Managing sickness absence is rarely a straightforward task and dealing with someone that you suspect is not genuinely ill has always been very tricky.
From the colleague whose weekend of hard partying regularly translates into a “stomach bug” on Monday morning, to the workmate who conveniently develops a migraine whenever a deadline looms, they are in every office. However, while managers are always keen to present their suspicions about malingerers, obtaining credible evidence to back up their suspicions is challenging which makes taking disciplinary action for misconduct very difficult.
Step 1: Identify and assess potential evidence
The first step when dealing with suspected malingerers is to identify and capture available evidence to support the suspicions. An employer who has evidence that an employee is being dishonest by claiming to be off sick when he or she is not, may be able to discipline or dismiss for misconduct.
However, mere suspicions and rumours will not suffice to establish misconduct and credible evidence needs to be obtained – something that has become easier with the burgeoning of social media over recent years as it has the potential to provide a generous source of possible evidence. Data protection and human rights laws do, however, mean that employers need to be careful if, and how, they use this type of evidence.
If evidence from social media is presented to the employer, perhaps via another employee, the employer can use it in the same way as it would any other anecdotal evidence or employee tip off. For example, in a recent case a colleague printed off Facebook entries showing that the employee was attending London fashion week, auditioning models for her own agency and choreographing a fashion show, whilst signed off sick from her work. The tribunal held that the employer was allowed to use this evidence in their disciplinary investigation, and the employee was sacked for gross misconduct.
The credibility of the evidence retrieved from social media will need to be tested in the usual way – for example, did the tip-off come from an employee with a grudge to bear, has the information been taken out of context and are the dates of posting accurate?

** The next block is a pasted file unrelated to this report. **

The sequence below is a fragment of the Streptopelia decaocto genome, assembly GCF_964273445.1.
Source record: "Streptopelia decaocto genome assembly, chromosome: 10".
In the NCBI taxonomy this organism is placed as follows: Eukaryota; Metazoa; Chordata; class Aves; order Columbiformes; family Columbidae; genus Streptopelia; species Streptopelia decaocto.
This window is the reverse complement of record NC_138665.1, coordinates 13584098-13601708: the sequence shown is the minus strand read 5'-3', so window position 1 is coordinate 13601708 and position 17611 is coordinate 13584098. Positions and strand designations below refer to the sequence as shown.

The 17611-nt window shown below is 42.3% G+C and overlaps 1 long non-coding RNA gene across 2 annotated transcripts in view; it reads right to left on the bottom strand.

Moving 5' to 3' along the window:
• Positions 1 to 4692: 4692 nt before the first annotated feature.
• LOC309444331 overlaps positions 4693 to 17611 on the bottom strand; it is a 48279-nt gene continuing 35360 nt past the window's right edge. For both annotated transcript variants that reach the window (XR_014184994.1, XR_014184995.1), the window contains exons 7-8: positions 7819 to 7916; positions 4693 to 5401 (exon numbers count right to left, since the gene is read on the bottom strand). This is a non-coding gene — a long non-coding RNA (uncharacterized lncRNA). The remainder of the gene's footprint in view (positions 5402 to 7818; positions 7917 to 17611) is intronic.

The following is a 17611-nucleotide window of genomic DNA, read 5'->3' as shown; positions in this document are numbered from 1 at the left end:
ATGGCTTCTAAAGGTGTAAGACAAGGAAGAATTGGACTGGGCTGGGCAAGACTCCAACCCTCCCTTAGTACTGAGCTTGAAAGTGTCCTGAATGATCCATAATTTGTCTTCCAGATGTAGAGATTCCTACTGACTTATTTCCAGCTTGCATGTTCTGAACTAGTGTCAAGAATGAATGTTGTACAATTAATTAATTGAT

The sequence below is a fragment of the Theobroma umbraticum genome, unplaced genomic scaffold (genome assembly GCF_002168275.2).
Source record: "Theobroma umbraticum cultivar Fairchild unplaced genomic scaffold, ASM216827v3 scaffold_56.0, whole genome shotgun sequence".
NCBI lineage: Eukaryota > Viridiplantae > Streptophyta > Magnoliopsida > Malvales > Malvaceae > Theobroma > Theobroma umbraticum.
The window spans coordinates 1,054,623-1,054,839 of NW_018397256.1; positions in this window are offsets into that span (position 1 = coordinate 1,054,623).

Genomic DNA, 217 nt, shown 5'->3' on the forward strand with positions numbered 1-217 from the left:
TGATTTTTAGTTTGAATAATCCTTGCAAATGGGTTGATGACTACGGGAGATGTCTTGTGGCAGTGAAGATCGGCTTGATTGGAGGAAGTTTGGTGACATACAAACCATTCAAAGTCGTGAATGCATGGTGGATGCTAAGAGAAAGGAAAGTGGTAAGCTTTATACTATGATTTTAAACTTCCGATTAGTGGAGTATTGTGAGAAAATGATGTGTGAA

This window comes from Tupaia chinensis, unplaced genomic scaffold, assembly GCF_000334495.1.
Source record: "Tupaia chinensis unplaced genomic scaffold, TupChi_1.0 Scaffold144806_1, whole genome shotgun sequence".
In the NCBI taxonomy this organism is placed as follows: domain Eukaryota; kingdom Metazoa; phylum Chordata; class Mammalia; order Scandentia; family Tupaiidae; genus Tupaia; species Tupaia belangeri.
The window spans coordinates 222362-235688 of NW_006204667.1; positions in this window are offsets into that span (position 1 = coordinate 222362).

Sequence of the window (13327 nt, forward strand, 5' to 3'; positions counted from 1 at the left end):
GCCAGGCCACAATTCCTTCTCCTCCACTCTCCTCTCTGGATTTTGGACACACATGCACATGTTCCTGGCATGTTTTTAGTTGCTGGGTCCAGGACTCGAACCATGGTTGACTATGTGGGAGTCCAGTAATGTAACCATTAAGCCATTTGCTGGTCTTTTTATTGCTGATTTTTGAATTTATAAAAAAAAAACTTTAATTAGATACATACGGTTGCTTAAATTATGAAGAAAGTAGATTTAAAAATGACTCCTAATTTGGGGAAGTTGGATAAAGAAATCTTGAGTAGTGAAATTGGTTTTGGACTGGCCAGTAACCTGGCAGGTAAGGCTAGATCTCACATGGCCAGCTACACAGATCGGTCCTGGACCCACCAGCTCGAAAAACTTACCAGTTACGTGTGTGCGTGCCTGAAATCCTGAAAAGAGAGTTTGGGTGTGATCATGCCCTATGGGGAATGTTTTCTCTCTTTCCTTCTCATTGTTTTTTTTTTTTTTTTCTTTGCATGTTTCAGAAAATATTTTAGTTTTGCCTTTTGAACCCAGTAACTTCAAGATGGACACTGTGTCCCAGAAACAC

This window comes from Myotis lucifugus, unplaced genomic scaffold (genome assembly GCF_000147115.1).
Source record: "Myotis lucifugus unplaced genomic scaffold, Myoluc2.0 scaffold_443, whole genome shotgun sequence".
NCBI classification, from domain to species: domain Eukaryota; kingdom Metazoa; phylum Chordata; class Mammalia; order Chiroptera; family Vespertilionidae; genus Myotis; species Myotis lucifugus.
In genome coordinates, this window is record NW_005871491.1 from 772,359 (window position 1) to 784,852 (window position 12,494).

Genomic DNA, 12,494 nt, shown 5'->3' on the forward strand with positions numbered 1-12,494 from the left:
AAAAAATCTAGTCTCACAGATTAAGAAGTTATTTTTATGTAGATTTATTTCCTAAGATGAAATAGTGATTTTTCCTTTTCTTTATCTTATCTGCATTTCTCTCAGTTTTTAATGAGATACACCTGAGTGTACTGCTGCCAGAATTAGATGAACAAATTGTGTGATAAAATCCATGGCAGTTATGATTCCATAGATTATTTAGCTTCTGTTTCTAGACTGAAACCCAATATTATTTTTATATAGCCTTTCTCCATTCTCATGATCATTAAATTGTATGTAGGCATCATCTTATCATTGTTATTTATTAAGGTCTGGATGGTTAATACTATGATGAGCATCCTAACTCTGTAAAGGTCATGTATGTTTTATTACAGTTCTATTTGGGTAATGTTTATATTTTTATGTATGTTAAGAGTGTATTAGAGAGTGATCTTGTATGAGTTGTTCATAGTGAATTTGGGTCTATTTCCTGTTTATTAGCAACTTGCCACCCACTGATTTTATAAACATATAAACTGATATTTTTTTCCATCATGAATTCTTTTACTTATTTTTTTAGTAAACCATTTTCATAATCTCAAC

Many employers also usually reserve the right to monitor work email accounts but a recent case has highlighted that if information gleaned this way is to be used, then employers need to make sure they act in a proportionate way, balancing an individual’s right to privacy and the employer’s business interests and considering if there is a less intrusive way of achieving the employer’s aim.
Step 2: Review the evidence – is it capability or conduct?
The tribunal recently, helpfully, reiterated for employers that “pulling a sickie” is a misconduct, rather than a capability, issue. If your evidence of malingering looks robust and credible then you should be able to start a disciplinary process for misconduct.
However, a lack of evidence of dishonesty does not mean that an employer is powerless to challenge an employee they suspect is not really as ill as they claim. People will often continue to take unwarranted time off where they believe their absences are passing unnoticed.
Employers can address this by ensuring that return-to-work interviews are carried out following each occasion of absence and encourage line managers to probe further (or push for medical evidence) if faced with evasive or inadequate answers.
For example, you could:
– Ask questions (involving the employee’s GP or occupational health if necessary) about the typical symptoms and development of the health condition and whether the individual is affected in an atypical or unusual way.